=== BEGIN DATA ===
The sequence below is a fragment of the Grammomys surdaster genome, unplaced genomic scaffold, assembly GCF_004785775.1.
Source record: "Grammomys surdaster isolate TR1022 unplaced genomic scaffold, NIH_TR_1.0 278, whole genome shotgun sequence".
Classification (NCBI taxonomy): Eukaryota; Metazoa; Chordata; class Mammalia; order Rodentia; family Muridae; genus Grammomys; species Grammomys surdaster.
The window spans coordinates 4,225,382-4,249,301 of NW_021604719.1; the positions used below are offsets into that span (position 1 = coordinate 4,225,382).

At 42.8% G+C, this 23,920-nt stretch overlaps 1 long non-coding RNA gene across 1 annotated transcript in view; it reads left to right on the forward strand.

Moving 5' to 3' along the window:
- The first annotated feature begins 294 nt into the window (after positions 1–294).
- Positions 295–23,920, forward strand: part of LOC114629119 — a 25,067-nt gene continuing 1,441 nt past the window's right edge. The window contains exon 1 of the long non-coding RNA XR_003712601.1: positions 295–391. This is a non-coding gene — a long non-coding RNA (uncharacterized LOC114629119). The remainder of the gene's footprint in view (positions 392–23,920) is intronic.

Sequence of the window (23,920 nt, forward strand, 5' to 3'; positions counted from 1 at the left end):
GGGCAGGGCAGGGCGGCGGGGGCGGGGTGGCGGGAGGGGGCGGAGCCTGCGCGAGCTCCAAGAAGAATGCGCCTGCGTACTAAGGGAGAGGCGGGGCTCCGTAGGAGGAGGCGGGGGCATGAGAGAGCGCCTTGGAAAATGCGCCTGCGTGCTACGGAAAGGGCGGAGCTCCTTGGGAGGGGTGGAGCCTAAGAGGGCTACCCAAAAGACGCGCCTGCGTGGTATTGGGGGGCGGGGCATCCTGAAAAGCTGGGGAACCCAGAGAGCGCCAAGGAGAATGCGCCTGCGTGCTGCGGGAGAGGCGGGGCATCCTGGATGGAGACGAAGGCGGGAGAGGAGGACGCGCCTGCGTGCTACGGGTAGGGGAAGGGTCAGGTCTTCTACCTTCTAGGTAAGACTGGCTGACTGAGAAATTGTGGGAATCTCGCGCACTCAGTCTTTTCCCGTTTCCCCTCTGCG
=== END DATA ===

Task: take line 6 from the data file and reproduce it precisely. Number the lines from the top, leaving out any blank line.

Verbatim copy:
Moving 5' to 3' along the window: